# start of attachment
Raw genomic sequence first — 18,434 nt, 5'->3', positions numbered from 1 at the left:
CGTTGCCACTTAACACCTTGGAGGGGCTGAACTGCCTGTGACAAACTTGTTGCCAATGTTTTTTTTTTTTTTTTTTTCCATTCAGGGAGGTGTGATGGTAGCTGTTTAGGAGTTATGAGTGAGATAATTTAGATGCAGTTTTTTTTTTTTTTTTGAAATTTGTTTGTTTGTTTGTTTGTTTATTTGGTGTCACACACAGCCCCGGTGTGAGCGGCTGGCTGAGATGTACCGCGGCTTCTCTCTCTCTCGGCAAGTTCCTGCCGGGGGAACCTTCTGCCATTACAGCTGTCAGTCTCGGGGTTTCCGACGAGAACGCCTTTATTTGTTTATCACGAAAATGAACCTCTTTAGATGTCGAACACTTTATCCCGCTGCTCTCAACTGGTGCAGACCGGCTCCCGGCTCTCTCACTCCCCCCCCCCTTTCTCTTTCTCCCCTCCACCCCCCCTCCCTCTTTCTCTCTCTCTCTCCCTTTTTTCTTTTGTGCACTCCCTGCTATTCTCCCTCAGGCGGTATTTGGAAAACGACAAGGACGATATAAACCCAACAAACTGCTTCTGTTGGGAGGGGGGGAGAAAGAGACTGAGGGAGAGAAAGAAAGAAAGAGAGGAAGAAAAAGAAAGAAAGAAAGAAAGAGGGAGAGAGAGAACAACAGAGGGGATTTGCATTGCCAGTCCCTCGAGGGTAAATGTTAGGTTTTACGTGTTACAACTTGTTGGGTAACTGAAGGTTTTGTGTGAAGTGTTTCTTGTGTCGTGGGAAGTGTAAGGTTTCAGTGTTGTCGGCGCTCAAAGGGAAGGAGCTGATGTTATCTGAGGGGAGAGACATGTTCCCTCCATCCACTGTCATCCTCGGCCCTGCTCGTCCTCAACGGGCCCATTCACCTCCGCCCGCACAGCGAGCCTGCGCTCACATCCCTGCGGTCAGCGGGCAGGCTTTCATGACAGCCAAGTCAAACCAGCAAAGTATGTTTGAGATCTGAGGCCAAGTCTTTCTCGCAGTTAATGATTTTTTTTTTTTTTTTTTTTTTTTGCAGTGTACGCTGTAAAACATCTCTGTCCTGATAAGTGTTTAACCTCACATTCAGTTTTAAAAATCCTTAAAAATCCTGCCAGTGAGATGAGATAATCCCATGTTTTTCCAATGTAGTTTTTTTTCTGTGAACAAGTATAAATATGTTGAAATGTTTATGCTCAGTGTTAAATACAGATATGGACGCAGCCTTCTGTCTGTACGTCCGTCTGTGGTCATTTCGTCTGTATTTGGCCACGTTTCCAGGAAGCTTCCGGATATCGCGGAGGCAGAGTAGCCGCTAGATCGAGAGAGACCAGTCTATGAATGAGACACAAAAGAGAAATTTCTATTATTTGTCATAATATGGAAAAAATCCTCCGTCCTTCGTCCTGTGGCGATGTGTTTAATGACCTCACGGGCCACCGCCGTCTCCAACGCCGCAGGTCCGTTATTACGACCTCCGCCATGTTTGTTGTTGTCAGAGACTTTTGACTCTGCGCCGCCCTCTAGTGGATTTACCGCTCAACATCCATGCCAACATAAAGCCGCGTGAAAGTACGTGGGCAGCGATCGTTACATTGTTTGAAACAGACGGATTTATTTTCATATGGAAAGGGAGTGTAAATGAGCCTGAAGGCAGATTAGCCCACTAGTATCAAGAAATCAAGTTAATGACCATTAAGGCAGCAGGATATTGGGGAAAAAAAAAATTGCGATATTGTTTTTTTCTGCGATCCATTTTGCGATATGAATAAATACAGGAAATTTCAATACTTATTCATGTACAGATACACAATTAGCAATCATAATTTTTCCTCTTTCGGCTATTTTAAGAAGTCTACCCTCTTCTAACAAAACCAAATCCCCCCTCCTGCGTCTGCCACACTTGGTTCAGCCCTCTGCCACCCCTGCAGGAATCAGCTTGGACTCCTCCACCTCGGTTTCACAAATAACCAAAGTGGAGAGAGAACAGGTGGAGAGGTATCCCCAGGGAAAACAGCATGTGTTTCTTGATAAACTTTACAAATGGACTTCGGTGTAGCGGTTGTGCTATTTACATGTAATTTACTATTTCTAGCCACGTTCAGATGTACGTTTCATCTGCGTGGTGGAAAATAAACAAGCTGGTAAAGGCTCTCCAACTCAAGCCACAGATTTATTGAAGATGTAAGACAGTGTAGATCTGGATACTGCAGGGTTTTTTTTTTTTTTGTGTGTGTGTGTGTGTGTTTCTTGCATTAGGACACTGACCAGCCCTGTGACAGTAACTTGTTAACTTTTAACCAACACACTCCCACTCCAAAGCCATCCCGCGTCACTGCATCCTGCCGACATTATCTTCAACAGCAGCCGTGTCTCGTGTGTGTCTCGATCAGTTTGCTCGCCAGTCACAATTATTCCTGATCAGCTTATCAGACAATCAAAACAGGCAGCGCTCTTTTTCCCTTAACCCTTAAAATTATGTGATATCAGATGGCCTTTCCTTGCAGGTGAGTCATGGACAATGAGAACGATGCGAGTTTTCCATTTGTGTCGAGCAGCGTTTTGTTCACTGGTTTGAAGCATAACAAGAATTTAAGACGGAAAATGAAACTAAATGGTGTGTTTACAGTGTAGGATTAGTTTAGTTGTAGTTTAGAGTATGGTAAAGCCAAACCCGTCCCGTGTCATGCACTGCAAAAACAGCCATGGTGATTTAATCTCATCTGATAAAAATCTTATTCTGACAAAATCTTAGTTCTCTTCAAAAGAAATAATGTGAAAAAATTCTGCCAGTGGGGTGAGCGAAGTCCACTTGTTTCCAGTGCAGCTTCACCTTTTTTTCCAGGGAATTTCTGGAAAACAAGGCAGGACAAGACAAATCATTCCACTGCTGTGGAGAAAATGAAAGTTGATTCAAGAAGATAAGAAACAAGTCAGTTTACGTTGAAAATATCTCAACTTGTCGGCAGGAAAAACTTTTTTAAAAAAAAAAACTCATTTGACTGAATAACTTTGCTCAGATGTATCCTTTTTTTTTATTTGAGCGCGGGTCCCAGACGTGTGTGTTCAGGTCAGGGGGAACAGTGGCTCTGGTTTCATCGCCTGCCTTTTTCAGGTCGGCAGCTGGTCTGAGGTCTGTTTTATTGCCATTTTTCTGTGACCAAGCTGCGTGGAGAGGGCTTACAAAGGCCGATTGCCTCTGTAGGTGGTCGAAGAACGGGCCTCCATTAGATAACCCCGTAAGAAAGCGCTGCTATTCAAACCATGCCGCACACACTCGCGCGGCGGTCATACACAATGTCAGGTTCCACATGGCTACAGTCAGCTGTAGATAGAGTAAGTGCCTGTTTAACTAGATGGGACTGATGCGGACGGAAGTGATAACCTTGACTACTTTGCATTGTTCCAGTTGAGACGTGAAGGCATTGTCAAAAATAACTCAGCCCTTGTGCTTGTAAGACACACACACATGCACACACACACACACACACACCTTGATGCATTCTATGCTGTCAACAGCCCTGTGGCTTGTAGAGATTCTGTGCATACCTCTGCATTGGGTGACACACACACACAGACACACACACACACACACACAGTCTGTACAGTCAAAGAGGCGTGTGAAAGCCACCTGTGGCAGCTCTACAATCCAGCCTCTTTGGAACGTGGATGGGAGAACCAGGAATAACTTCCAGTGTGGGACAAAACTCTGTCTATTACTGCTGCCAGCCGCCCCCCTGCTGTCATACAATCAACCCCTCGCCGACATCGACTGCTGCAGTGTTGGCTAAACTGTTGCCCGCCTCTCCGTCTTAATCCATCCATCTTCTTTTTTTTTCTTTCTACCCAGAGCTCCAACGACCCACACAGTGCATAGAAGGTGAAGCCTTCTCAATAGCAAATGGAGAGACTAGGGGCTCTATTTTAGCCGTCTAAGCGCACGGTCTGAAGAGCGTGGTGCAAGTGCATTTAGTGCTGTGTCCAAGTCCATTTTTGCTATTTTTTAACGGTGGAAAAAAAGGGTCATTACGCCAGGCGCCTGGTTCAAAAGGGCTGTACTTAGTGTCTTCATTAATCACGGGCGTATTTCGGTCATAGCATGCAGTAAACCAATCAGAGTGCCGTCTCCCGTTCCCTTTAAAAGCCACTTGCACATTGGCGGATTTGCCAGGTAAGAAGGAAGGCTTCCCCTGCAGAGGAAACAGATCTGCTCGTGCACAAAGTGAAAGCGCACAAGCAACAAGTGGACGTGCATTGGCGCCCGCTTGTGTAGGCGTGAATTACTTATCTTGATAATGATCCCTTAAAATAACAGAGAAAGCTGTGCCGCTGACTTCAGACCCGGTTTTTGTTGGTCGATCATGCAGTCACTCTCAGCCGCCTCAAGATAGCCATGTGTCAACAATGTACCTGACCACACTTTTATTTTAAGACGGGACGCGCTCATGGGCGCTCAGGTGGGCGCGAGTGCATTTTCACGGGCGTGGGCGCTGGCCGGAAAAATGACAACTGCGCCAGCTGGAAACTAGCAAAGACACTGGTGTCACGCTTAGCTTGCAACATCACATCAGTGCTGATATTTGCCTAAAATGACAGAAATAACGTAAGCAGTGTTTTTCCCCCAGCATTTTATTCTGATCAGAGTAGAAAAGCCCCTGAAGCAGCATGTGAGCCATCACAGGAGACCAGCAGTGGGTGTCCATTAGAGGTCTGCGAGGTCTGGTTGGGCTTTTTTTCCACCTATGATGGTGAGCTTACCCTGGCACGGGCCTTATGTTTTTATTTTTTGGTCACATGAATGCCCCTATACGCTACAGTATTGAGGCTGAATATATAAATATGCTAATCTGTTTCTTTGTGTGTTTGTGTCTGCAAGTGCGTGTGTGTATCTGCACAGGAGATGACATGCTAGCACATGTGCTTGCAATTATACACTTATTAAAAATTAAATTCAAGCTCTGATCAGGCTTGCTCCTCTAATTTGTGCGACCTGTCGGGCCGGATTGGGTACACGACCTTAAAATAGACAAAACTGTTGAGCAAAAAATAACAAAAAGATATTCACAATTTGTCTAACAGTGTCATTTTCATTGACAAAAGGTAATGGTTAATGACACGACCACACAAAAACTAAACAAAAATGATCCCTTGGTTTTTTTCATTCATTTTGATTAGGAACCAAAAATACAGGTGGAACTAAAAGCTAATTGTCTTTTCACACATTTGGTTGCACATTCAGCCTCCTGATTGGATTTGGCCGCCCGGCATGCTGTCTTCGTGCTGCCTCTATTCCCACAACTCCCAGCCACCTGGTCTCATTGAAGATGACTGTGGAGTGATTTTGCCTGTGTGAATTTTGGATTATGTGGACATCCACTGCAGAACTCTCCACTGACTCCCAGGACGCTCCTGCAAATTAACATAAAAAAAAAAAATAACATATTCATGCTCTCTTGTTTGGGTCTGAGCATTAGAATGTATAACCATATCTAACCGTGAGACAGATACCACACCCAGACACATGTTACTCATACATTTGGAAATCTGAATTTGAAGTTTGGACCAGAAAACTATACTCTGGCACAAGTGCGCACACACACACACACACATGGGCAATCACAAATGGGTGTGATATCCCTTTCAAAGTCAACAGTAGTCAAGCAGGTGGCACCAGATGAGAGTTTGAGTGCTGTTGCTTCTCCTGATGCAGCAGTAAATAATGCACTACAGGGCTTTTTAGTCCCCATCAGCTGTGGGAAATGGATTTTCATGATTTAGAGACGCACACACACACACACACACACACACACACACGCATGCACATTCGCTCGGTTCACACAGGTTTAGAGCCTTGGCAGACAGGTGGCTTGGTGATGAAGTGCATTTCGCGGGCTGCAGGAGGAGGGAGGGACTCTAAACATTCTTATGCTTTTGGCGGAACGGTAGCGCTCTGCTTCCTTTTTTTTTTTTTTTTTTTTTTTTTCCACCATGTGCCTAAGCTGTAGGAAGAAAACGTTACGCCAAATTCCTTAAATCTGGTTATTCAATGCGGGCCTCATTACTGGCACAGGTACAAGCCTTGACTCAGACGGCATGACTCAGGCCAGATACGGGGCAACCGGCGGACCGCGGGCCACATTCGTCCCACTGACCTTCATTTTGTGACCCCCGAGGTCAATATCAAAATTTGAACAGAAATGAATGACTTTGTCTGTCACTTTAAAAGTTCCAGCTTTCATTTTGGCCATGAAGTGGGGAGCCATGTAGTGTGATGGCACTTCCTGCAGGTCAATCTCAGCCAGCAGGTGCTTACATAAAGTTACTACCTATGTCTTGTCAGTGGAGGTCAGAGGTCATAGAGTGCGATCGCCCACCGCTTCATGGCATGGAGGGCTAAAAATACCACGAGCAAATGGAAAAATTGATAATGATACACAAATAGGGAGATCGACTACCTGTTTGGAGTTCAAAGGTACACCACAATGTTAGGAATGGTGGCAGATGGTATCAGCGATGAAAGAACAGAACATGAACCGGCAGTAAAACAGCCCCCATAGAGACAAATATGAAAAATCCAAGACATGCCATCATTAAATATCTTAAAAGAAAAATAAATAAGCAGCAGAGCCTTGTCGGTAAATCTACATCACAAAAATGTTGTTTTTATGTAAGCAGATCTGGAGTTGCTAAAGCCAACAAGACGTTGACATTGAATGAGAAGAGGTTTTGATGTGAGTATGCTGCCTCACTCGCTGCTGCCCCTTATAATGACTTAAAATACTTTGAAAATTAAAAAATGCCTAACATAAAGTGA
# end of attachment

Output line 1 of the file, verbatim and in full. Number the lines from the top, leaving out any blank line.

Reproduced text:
Raw genomic sequence first — 18,434 nt, 5'->3', positions numbered from 1 at the left: